Q: You mentioned the war in Kosovo. Have the two conflicts anything in common?
A: If we compare our situation with that in Kosovo we find many similarities, and in fact the Iraqi people, although mostly Muslims, feel they are in the same trench as the people of the Yugoslav Republic. What has been happening there for two months now, has been happening here for nine years: and the same people are dropping the bombs. It seems to me that in both cases the US and Great Britain show they know nothing about the people they are attacking. They undervalue the tenacity of the Iraqi people who has resisted for nine years, and the same appears to be true of the Yugoslav people. They think that with bombs they can weaken the power of the leaders, whereas, in fact, they only increase the suffering of the people. The people prefer to support their leaders rather than end up under the slavery of America.
Q: At what point are preparations for a papal visit to Iraq?
A: It is known that Pope John Paul II has often voiced a desire to make a pilgrimage in the footsteps of Abraham, the common father of Jews, Christians, and Muslims. For the Pope, Abraham is a figure who helps the unity of believers to overcome political divisions. On May 14th I was received by the Pope, together with a delegation composed of the Shi'ite imam of Khadum mosque and the Sunni president of the council of administration of the Iraqi Islamic Bank. There was also a representative of the Iraqi ministry of religion. I renewed our invitation to the Pope, because his visit would be for us a grace from heaven. It would confirm the faith of Christians and prove the Pope's love for the whole of humanity in a country which is mainly Muslim.
At the end of the audience the Pope bowed to the Muslim holy book, the Qu'ran, presented to him by the delegation, and he kissed it as a sign of respect. The photo of that gesture has been shown repeatedly on Iraqi television and it demonstrates that the Pope is not only aware of the suffering of the Iraqi people, he has also great respect for Islam.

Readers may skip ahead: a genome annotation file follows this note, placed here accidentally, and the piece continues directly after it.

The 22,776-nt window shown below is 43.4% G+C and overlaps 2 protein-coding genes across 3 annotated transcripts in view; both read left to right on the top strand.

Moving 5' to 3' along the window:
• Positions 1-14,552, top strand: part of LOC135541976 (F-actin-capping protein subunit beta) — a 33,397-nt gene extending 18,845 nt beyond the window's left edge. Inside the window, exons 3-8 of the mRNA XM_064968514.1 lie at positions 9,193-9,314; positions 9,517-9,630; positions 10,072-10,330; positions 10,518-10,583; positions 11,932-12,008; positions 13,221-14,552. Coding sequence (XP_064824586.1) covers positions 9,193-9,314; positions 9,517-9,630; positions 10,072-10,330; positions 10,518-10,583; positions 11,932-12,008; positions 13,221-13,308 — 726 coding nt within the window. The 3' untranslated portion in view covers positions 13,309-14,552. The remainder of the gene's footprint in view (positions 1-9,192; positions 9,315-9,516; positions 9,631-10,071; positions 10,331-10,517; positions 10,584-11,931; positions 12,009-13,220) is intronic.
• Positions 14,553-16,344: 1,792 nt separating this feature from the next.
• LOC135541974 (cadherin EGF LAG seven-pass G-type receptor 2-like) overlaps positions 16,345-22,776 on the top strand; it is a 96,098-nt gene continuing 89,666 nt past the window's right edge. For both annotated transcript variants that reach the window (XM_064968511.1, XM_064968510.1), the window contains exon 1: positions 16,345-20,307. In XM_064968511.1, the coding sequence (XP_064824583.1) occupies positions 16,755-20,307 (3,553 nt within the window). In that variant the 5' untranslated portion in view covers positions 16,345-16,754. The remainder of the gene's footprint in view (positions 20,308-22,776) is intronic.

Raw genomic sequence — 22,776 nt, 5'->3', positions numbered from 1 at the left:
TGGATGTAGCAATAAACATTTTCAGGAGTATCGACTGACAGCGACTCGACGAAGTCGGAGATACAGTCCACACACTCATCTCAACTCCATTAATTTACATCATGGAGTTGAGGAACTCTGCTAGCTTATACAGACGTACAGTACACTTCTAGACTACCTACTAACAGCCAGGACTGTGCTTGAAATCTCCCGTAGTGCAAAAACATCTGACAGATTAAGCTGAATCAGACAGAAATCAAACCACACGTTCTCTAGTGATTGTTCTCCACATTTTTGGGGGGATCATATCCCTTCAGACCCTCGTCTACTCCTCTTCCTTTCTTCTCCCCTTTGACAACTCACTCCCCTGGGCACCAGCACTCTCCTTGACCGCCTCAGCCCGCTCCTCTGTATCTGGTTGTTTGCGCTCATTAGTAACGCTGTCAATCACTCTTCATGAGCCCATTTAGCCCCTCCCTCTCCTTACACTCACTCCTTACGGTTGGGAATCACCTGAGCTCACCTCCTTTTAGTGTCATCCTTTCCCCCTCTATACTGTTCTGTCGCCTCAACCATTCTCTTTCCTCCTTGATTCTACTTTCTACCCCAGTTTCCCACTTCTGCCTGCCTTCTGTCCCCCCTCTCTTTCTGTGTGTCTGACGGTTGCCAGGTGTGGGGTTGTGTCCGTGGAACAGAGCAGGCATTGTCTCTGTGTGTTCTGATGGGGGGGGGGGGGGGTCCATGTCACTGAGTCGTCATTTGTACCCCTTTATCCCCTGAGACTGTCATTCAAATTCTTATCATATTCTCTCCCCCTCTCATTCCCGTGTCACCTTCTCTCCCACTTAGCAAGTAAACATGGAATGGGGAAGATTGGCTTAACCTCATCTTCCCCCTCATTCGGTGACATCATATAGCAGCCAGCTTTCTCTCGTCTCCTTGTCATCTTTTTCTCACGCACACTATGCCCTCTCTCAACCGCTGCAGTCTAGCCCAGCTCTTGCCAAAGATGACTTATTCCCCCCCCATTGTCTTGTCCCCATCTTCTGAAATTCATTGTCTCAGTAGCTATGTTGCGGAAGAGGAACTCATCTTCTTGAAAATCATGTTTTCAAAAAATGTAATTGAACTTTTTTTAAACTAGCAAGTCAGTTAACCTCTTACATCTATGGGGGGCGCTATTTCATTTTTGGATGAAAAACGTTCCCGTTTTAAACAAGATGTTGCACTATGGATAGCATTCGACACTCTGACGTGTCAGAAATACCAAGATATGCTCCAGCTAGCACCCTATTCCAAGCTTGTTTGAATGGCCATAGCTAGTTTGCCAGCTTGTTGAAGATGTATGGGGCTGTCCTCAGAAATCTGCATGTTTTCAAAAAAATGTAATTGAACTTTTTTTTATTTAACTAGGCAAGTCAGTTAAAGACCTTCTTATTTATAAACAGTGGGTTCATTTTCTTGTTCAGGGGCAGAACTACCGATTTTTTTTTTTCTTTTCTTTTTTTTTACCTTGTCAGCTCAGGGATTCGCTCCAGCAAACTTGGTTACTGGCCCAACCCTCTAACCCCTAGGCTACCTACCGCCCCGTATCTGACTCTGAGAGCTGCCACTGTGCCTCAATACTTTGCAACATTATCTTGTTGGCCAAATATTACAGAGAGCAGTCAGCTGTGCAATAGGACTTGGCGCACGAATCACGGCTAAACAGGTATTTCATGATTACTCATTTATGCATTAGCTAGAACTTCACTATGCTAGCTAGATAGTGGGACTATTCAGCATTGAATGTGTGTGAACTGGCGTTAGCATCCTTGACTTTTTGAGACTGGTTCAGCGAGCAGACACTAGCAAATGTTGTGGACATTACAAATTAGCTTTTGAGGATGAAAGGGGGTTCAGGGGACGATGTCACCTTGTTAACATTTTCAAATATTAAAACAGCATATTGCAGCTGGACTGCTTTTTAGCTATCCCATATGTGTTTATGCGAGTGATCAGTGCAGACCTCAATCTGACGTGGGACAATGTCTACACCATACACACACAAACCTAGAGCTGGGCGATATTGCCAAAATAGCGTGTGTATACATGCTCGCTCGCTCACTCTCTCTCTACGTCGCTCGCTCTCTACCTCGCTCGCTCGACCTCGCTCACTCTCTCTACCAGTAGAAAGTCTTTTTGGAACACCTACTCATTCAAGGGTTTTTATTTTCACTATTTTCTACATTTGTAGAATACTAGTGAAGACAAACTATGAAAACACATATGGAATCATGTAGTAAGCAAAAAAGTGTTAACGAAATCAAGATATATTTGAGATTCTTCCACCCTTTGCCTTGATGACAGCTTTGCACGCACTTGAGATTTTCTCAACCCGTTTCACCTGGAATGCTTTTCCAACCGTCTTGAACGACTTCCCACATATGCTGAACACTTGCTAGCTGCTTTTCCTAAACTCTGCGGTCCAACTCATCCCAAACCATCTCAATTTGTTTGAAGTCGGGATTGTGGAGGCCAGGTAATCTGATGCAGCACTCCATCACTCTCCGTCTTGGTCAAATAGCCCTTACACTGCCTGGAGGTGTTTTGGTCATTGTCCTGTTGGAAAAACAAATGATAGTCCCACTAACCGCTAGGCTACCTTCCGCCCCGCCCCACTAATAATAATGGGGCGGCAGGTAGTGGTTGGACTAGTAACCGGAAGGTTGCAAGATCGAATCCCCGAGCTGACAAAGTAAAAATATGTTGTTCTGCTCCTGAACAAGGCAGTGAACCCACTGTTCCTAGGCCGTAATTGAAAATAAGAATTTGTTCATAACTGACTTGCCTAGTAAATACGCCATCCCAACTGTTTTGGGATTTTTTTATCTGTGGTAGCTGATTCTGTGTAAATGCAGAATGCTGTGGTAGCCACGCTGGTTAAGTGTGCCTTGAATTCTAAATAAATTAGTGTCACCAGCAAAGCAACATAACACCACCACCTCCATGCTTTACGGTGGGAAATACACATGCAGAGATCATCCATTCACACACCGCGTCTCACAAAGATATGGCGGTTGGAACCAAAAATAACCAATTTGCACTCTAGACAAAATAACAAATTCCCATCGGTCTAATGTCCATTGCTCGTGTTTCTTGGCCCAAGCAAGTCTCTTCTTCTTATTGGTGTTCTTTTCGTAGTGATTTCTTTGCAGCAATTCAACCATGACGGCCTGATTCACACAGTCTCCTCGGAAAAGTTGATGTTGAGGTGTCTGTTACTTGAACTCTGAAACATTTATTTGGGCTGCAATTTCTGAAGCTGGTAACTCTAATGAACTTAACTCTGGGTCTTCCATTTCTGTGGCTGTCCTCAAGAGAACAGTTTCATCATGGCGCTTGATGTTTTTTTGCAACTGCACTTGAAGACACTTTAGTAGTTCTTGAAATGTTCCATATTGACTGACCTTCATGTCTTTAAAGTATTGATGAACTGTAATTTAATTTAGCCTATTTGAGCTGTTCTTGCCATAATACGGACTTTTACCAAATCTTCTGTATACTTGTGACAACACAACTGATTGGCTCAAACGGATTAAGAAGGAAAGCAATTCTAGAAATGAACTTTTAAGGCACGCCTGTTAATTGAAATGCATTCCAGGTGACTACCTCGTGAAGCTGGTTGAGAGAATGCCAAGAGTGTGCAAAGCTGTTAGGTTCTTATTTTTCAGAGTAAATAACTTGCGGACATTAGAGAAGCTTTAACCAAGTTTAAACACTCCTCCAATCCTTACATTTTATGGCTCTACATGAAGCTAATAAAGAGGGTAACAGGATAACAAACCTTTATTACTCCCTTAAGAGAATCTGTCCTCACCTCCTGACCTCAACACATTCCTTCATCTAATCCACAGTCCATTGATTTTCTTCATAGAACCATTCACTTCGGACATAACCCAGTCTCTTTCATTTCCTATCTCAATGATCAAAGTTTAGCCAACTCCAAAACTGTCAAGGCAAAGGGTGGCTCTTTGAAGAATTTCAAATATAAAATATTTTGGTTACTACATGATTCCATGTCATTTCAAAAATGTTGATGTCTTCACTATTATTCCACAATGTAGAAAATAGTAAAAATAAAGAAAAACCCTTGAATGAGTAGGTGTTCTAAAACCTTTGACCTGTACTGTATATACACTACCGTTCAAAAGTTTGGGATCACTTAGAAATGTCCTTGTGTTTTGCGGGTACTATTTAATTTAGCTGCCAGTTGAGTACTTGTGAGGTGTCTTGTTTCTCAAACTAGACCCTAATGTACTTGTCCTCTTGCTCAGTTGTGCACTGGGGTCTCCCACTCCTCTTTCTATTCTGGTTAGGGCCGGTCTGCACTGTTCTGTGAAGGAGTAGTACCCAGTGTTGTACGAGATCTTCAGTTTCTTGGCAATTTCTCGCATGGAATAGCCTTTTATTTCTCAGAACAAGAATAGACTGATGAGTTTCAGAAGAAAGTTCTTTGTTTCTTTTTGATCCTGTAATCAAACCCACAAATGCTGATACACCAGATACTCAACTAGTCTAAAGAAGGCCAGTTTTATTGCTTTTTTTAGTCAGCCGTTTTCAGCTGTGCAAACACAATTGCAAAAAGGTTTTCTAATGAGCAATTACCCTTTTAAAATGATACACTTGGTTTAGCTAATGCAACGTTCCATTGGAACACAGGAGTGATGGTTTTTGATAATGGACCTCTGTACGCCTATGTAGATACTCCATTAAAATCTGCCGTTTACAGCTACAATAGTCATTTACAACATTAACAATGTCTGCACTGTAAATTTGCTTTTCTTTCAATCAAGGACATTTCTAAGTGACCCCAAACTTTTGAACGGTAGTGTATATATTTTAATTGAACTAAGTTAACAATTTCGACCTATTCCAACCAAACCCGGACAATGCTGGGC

A papal visit would be welcomed by both the people and by the authorities. After the audience I immediately sent a recommendation to the Iraqi government to make the official step of inviting the Pope to Iraq.
Q: Will the bombing raids on Iraq ever end?
A: I hope they will, but in the mean time, with the delegation received by the Pope, I will go to America in July. We accepted an invitation from Billy Graham. We will visit the lion's den and try to explain the situation of our people. We will meet a number of NGOs and religious and civil authorities. We are going not to ask for help, but to explain how the people suffer because of the bombing. If they stop the bombing we will not need any help. Iraq has everything it needs, except peace.
The guerrillas burst into a parish church in Cali on Sunday, and took more than 100 prisoners, including the priest who had been celebrating Mass. The Vatican referred to the incident as "an absurd violation of human rights," and "a violation of the human person in the most noble act, which is the worship of God."
In Bogota, the Colombian government on Monday broke off further peace contacts with a rebel group that abducted more than 120 people from a Catholic church on Sunday.
About 30 members of the National Liberation Army (ELN) stormed a church in a wealthy sector of the city of Cali and abducted more than 120 people, including the pastor. Eighty four of the people were later released as government soldiers chased the rebels into the surrounding mountains.
Army chief Gen. Jorge Enrique Mora said at least 40 men and 20 women remain in rebel hands on Monday, in addition to 25 people abducted from an Avianca Airlines flight in April still being held. While rebel groups in Colombia often kidnap wealthy individuals and hold them for ransom to support their operations, authorities speculated that the latest attack was an attempt to persuade President Andres Pastrana to take ELN more seriously.
Pastrana had prioritized peace with the far larger Revolutionary Armed Forces of Colombia (FARC), even setting aside a Switzerland-sized portion of the country as a safe haven for the group.
El Tiempo newspaper editor Francisco Santos called the attack on the church a huge blunder by ELN. "They are messing with the Catholic Church," he said "That's a tough bull to fight." On Monday, Archbishop Alberto Giraldo, president of the Colombian bishops' conference, raised the possibility of excommunication of those who "profane the Eucharist."